(FREDERICK), (MD), (8/1/11),— Classic Landscaping, Inc., a member of the Professional Landcare Network (PLANET), participated in Renewal & Remembrance at Arlington National Cemetery on Monday, July 25, 2011.

Hundreds of landscape and lawn care professionals from across the nation bring their crews to Arlington National Cemetery to spend the day mulching, upgrading sprinklers, cabling and installing lightening protection for trees, pruning, liming more than 200 acres, planting, and aerating the soil. This gift is valued at more than $200,000 in products and services.

“Our members look forward to this opportunity each year to give back to the men and women who gave their lives for their country,” said Walter Wray, Landscape Industry Certified Technician, PLANET member and chairman of the event. “We consider it a privilege to be able to lend our time and talents to such a worthwhile project.” Many PLANET members have special connections at the cemetery either through relatives and friends who are buried there or through their own military service.

The day began at Arlington National Cemetery with a ceremony featuring a joint color guard and speaker presentations to dedicate the day of work and helping to maintain these hallowed grounds.

“We consider it an honor to participate in this effort each year,” says Scott Hall, President and CEO of Classic. “It’s a simple but meaningful way for us to express our gratitude and respect to those who serve or have served in our Armed Forces.”

PLANET partnered with the Irrigation Association and the Tree Care Industry Association and supporting the event at the Platinum level was Syngenta. For more information, visit, or call the PLANET office at (800) 395-2522.

PLANET is the association of members who create and maintain the QUALITY OF LIFE in communities across America. With more than 3,600 member companies and affiliates, these firms and their employees represent more than 100,000 green industry professionals. Some of these professionals have taken the extra step of becoming certified through PLANET and bear the distinction of being known as Landscape Industry Certified.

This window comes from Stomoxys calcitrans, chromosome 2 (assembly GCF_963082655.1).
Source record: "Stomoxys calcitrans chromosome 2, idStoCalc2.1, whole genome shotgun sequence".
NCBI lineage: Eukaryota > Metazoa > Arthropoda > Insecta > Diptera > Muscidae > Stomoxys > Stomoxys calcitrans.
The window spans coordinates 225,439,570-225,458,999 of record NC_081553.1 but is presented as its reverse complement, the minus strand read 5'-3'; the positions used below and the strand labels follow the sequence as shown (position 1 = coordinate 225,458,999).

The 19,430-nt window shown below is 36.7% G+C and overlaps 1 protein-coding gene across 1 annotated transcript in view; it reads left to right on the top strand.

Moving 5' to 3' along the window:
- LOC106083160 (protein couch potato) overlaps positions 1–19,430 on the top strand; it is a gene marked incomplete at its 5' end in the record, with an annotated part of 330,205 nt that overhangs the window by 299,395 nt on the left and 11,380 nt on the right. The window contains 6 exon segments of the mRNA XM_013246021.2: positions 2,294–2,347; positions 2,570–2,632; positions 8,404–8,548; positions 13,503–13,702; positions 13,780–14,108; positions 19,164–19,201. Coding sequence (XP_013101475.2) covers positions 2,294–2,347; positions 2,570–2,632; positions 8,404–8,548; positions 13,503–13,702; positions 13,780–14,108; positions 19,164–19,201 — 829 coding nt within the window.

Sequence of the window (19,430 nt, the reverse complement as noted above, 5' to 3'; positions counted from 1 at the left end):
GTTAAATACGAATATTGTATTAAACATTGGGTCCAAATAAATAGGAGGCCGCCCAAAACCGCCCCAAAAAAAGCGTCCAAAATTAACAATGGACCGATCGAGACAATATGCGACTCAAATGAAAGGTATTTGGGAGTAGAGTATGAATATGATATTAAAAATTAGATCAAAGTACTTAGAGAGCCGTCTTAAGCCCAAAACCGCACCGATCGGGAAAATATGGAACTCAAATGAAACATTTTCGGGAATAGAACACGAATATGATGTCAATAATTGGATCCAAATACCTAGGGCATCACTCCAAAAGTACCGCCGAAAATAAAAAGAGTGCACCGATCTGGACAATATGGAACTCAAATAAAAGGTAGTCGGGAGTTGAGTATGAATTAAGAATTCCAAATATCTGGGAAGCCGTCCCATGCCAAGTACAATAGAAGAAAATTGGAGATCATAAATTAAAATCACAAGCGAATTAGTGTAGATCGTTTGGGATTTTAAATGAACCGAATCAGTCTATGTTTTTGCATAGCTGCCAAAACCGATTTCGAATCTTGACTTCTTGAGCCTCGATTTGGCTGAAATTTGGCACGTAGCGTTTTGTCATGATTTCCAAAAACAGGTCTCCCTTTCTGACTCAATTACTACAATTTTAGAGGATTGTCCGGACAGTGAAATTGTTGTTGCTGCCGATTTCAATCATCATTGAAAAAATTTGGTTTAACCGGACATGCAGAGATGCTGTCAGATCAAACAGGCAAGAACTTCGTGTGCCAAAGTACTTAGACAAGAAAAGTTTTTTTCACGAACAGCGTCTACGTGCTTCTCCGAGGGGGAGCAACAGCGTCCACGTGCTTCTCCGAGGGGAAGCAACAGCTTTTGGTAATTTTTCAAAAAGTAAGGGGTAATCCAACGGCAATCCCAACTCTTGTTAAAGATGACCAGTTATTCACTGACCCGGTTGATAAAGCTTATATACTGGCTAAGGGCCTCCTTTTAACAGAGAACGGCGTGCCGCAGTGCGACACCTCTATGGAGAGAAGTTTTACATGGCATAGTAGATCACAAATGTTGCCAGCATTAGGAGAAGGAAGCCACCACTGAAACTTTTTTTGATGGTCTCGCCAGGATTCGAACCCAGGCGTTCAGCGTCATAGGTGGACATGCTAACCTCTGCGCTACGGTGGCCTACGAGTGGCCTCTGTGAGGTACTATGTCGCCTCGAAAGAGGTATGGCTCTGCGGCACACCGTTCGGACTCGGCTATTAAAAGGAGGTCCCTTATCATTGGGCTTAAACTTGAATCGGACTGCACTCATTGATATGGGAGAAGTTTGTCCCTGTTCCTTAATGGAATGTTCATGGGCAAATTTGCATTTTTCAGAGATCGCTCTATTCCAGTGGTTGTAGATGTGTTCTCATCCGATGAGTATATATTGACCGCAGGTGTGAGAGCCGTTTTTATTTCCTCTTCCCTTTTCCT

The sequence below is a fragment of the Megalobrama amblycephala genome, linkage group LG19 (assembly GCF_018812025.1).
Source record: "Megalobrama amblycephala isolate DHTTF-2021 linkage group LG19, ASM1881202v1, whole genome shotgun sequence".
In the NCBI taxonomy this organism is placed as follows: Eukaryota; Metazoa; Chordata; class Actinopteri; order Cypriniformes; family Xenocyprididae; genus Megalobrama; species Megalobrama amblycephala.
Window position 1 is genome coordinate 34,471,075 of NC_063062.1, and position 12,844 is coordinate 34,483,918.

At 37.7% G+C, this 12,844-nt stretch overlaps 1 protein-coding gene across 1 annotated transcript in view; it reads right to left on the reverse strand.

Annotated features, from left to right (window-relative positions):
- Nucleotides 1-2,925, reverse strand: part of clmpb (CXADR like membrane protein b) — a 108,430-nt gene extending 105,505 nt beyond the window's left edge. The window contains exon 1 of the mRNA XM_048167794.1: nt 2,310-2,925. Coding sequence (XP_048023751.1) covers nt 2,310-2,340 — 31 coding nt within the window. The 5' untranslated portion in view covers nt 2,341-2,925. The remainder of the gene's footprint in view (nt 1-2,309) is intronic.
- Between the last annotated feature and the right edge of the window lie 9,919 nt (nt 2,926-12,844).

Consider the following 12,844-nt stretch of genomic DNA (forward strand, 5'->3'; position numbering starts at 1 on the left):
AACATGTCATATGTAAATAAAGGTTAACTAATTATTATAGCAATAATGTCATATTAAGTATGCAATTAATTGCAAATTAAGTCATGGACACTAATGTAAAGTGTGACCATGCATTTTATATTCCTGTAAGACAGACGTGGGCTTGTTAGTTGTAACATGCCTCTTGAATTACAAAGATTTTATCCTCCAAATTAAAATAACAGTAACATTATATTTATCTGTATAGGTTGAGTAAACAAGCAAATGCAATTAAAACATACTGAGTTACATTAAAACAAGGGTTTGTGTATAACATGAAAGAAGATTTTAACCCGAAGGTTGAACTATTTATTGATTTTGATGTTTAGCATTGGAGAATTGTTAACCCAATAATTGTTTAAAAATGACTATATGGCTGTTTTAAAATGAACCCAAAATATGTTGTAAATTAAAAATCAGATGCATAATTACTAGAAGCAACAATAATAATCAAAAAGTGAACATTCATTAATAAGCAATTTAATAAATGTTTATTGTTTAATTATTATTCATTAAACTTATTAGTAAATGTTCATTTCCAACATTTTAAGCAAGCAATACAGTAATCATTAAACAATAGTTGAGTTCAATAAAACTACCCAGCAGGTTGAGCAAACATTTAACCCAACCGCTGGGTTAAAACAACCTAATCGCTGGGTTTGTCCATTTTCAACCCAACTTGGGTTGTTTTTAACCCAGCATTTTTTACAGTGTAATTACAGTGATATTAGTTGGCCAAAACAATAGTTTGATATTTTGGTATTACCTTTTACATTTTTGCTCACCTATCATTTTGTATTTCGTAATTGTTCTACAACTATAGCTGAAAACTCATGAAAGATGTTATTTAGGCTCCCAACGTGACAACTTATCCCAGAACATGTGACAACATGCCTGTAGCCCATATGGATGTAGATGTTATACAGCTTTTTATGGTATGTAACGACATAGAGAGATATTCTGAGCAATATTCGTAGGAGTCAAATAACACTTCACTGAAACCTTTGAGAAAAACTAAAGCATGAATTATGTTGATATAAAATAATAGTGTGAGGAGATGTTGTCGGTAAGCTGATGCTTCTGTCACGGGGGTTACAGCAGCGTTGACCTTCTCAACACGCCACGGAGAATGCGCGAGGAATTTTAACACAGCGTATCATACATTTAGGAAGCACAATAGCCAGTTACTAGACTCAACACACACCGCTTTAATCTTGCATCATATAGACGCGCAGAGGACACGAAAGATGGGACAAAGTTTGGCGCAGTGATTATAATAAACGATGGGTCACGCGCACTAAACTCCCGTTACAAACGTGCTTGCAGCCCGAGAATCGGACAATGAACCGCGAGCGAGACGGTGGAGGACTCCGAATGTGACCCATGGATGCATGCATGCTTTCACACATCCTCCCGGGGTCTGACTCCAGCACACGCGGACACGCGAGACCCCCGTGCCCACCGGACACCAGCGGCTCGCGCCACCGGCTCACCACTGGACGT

by Kris Wolf

At our annual meeting and luncheon held at the beautiful ThorpeWood mountain retreat in February, Classic Landscaping, Inc. recognized several of our supervisors and managers who have been with our company for 10 years or more.   Most started with our company as laborers and have been promoted to supervisory or management positions. Those employees recognized have a combined 179 years of experience!  It is because of their hard work and dedication that we are one of the leading grounds maintenance and landscaping companies in Central Maryland and South Central Pennsylvania.

Supervisors recognized with 10 years of service include Silvestre Mondragon, Roberto Campos, Hosbin Cerrano, Manual Munguia, Alex Mendoza, Brian Etchison, and Raul Cubias.

Serving our customers for 15 years or more include supervisors Manual Cubias, Javier Macias, Rene Pineda, Wilfredo Diaz and Ulysis Munguia and Jorge Munguia.

A plaque was unveiled during the recognition ceremony that will be displayed in our office.  It includes the names of those employees who have 15 or more years of service with Classic Landscaping.